Posts featuring Octavio Paz

Fernando Pessoa: The Book of Disquiet and the destruction of the “I”

The original text must be boiled down to its constituent parts and lovingly re-moulded into new forms

The dissolution of authorship is intrinsic to the act of translation. Far from being mechanical vessels for the words of another, translators invariably leave a phantom imprint of themselves upon a piece of writing. They are the invisible co-authors of a text, the ghost writers who flit across linguistic frontiers, flirting with multiple literary identities. It seems unsurprising, then, that the most elusive of Portuguese modernist poets, the godfather of urban melancholia and man of many selves, Fernando Pessoa, should have worked as a translator for much of his life.

Pessoa’s writing spans countless styles and modes, but perhaps his most famous innovation lies in his use of ‘heteronyms,’ the multiple literary identities under which he wrote. Centred around the core triumvirate of Alberto Caeiro, Ricardo Reis, and Álvaro de Campos, Pessoa’s heteronyms continue to be discovered today, with over 130 currently known to us. Some of the heteronyms are even characterized by linguistic divisions, such as Alexander Search who wrote uniquely in English. As Pessoa scholar Darlene Sadlier points out, Pessoa’s splintering of authorship was in a sense symptomatic of the “general crisis of subjectivity in nineteenth and twentieth-century philosophy,” suggesting that the self is something to be created rather than preordained, and, therefore, that it can contain multitudes.

This summer has seen the publication of a new English edition of the work that brought Pessoa posthumous renown, the modernist masterpiece entitled The Book of Disquiet. The publication history of this work has become the stuff of legends. On his death in 1935 aged forty-seven, Pessoa left behind at least two large wooden trunks filled with thousands upon thousands of scribbled scraps of manuscript paper, a life’s work in fragmentary form. Out of these fragments, Pessoa’s project for a work called Livro do Desassossego (once translated as The Book of Disquietude, now as The Book of Disquiet) was discovered, but the “book” was found to have multiple authors, no discernible order, and was never completed. Here was the ultimate modernist text: a “deconstructed” book that could be infinitely reassembled out of thousands of scraps of paper lying in a trunk.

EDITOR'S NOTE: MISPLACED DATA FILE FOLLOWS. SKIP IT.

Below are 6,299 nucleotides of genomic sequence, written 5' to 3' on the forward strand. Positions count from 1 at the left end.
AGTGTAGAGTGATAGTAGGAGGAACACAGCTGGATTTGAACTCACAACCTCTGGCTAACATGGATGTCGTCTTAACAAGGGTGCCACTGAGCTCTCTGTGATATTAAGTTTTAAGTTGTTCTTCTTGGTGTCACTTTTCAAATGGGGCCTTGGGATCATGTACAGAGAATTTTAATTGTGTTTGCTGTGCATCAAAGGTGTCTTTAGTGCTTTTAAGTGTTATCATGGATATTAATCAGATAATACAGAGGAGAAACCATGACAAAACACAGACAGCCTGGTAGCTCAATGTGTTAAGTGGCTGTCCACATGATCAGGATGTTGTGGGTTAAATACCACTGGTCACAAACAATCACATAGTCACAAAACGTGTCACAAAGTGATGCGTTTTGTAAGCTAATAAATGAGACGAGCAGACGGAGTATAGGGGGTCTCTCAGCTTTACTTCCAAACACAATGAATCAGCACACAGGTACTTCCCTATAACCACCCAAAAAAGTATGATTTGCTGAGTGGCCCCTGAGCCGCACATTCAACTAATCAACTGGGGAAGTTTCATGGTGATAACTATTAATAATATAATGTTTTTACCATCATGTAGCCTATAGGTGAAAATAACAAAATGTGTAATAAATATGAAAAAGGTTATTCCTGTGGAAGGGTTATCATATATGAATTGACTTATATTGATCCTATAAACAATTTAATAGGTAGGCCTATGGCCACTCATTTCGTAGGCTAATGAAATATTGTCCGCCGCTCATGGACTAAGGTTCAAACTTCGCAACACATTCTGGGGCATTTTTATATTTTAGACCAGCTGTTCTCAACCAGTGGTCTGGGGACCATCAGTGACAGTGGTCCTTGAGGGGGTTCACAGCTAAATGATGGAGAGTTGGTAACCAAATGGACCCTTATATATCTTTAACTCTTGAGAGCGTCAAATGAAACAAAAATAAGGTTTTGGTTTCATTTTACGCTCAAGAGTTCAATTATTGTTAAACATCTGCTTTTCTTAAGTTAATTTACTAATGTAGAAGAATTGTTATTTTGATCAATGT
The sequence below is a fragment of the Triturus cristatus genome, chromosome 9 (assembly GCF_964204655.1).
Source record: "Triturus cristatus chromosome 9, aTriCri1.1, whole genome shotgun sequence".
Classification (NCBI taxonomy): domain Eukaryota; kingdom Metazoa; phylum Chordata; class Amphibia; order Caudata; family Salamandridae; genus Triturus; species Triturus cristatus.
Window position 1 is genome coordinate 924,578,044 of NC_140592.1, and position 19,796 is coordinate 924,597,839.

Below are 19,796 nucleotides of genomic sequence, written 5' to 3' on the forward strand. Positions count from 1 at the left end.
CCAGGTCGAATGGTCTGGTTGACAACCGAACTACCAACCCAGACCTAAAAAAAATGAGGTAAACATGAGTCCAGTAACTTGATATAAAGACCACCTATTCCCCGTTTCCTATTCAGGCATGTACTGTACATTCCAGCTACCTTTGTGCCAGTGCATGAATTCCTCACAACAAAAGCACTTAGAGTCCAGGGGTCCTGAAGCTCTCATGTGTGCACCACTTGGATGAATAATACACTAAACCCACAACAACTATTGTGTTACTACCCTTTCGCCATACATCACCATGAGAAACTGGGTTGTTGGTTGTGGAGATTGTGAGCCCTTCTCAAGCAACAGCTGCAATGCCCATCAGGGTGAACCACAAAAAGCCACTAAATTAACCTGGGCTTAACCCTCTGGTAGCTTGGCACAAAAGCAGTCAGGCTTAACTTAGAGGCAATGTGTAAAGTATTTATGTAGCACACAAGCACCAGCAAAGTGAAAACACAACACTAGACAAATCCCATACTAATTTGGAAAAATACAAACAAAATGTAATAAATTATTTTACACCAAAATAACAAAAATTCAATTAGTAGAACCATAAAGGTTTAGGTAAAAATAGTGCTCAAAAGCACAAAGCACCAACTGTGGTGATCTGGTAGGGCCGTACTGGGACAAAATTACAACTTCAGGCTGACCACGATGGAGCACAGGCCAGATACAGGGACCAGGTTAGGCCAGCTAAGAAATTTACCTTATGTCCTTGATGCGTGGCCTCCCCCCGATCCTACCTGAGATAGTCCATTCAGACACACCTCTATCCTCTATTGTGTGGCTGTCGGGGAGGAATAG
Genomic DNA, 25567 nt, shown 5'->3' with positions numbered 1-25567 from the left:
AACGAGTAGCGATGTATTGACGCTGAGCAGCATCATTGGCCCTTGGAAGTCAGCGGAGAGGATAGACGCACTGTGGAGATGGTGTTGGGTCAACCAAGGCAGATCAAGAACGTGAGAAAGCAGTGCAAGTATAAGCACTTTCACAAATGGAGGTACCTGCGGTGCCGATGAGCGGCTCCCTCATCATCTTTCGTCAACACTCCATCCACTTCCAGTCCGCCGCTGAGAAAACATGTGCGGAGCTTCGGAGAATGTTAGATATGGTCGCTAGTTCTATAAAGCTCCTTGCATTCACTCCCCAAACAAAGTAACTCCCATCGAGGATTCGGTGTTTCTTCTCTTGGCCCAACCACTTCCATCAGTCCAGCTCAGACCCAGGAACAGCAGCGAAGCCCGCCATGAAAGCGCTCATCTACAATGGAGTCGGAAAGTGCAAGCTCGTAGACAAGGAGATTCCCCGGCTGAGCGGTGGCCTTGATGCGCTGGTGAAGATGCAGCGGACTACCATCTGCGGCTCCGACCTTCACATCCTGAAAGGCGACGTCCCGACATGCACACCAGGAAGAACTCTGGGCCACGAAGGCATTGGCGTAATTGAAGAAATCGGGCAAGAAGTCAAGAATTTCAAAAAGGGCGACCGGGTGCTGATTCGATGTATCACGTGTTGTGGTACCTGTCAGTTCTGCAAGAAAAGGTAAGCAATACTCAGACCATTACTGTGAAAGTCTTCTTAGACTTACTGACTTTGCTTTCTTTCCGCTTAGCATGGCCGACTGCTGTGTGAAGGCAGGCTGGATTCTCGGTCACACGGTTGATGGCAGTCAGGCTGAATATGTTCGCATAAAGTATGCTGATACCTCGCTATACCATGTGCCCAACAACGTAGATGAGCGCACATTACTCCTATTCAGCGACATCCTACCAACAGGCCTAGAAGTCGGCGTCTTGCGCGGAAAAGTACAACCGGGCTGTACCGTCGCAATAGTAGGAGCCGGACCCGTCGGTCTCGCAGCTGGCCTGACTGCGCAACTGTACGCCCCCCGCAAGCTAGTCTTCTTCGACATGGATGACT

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Octavio Paz New York Centennial: Perpetually Creating Rhythm

A dispatch honoring one of Mexico's most celebrated poets

From October 1st to the 8th, the Mexican Cultural Institute of New York paid tribute to the centennial of Octavio Paz’s birth with a series of discussions, readings, concerts, and film screenings. A prolific poet, essayist, intellectual, translator, editor, publisher, and diplomat, Paz published his first poetry collection, Luna Silvestre (Wild Moon, 1933) at 19 years old, penning over 26 volumes of poetry until his death in 1998. Paz was also an accomplished essayist: his 1950 treatise on Mexican identity, El laberinto de la soledad (The Labyrinth of Solitude) is considered a seminal work of literature. The recipient of the Cervantes award in 1981, the American Neustadt Prize in 1982, and the Nobel Prize in Literature in 1990, Paz founded three literary magazines, Taller, Plural, and Vuelta; Vuelta is still published as Letras Libres.

Now that we’ve gotten that dry but necessary introduction out of the way, let me truly begin.

The centennial celebration was a sumptuous banquet I wanted to gorge myself on until I developed gout, like those rich men of old. I eagerly chased Paz throughout New York City, from the second-floor gallery of the Mexican Consulate in Midtown to the ornate ballroom of the Americas Society in the Upper East Side, and finally to where the river meets the city, the “navel of the poetic universe,” as Paz’s translator Eliot Weinberger playfully referred to the Poets House in TriBeCa.

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